Loyalty programs like ones offered by airlines and hotels that offer customer perks and rewards could help accountable care organizations (ACOs) retain patients, according to an article in The Journal of the American Medical Association.
Patient retention is a problem for many practices, including for the Pioneer ACO program, which lost 38 percent of its patients after a year, researchers at the University of Michigan's Institute for Healthcare Policy and Innovation write in the post.
Good loyalty programs could offer patients benefits such as vouchers for free parking, cafeteria discounts, preferred rates at restaurants or hotels, or cab or bus vouchers, according to the article. The benefits can grow over time to ensure people with the greatest health needs receive the most rewards. The programs also could extend to medical supply companies, pharmacies and other ancillary providers, and potentially be tailored to individual patients, the authors suggest.
In addition, health systems could benefit if their loyalty programs encourage patients to seek care with affiliated clinicians, the article noted. That could help ACOs save money by discouraging patients from seeking more costly care. Loyalty program members also are more likely to see the health system in a positive light.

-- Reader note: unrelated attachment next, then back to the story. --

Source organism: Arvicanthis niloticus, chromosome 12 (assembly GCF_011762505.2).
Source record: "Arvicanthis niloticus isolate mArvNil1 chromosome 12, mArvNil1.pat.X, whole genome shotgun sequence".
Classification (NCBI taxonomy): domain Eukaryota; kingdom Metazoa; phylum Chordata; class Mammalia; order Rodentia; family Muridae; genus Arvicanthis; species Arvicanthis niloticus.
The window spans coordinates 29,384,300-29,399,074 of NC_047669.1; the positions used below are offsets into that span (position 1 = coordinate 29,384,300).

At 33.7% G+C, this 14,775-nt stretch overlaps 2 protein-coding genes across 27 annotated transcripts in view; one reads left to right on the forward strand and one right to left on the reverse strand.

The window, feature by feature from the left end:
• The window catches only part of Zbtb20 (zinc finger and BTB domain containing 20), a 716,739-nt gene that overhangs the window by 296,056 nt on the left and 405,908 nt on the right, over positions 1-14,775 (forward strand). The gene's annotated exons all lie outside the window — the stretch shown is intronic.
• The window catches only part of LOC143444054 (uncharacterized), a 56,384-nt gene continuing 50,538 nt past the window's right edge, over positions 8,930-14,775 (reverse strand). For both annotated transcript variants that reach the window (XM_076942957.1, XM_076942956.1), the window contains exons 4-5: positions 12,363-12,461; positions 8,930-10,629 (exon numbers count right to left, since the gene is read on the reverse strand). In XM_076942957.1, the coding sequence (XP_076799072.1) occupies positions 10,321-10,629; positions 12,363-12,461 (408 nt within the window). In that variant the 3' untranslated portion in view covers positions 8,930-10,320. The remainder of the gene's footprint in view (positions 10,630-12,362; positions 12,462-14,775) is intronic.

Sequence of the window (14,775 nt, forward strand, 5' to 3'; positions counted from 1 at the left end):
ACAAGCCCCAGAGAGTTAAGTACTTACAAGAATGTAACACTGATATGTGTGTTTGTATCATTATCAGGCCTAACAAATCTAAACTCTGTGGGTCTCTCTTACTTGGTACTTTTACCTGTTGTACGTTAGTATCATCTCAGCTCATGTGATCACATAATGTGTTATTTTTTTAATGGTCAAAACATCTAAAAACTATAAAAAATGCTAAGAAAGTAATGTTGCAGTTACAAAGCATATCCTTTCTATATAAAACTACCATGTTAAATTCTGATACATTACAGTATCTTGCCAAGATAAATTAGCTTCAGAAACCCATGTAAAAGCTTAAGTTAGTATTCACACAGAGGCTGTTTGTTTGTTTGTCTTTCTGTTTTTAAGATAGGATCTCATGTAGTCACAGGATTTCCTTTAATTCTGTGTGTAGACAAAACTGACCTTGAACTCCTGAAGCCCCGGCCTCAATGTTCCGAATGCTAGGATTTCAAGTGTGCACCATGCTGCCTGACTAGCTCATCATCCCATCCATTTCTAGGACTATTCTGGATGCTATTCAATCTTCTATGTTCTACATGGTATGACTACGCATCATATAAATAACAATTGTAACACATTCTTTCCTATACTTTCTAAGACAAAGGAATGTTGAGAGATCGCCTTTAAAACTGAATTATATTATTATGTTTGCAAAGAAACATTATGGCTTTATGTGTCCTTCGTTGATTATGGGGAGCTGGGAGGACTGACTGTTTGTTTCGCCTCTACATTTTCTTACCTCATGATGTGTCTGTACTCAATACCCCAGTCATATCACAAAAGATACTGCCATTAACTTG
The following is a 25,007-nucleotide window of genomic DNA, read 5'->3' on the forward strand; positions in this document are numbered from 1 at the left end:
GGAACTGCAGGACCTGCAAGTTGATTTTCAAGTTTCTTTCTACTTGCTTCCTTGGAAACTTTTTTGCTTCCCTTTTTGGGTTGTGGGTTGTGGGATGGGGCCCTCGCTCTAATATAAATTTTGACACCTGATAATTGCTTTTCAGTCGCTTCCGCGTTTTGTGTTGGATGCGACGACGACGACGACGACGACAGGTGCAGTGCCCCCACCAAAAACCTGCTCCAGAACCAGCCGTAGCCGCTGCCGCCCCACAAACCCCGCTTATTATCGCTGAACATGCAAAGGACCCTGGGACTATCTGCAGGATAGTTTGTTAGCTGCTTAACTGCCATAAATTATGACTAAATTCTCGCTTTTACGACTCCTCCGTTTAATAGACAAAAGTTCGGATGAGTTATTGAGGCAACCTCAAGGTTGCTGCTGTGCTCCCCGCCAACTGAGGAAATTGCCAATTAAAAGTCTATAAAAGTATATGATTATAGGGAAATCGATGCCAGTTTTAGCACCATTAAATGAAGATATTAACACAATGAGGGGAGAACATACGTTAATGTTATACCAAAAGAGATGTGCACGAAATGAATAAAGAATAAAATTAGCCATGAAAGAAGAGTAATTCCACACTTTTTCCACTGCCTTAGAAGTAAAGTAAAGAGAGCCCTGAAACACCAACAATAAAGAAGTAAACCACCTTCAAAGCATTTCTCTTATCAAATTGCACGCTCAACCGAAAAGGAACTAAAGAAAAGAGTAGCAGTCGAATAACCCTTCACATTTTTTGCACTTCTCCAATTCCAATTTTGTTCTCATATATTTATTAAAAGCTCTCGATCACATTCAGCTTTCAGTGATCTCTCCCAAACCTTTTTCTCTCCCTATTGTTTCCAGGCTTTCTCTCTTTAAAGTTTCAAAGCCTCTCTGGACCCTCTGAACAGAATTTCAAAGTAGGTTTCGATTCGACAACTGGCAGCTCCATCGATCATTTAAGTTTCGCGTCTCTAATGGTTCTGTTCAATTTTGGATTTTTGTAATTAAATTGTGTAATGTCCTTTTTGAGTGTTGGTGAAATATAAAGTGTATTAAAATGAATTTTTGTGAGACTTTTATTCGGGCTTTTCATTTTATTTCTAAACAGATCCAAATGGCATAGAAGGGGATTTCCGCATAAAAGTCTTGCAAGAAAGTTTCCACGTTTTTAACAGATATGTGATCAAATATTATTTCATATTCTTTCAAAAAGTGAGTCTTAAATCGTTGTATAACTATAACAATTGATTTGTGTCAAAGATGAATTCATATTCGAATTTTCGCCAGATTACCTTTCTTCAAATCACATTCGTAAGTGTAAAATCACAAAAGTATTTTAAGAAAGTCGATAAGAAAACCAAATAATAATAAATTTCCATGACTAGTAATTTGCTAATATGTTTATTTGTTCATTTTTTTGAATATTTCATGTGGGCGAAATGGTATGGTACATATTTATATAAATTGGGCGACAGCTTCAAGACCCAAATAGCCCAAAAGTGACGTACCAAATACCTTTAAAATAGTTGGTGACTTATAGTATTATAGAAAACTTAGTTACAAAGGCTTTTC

ACOs, however, would need to guard against designing programs that create "perverse incentives" for frequent healthcare users. One way to avoid that is to base preferred tiers on length of membership and loyalty to affiliated clinicians and centers rather than on visits or hospitalizations, the authors noted. Such tiers also could make benefits more accessible to lower-income patients, according to the article.
Some hospitals are already offering such programs. Botsford Hospital in Farmington Hills, Michigan, issued customer loyalty cards as far back as 2010, FierceHealthcare has previously reported. Perks included free parking, discounted nonprescription drugs, discounts at restaurants and service establishments, and even organized outings and vacations.
Experts also have argued that healthcare providers could learn a lot from retailers including CVS, Target and Walmart to extend their reach and offer convenient, low-cost care to improve population health.
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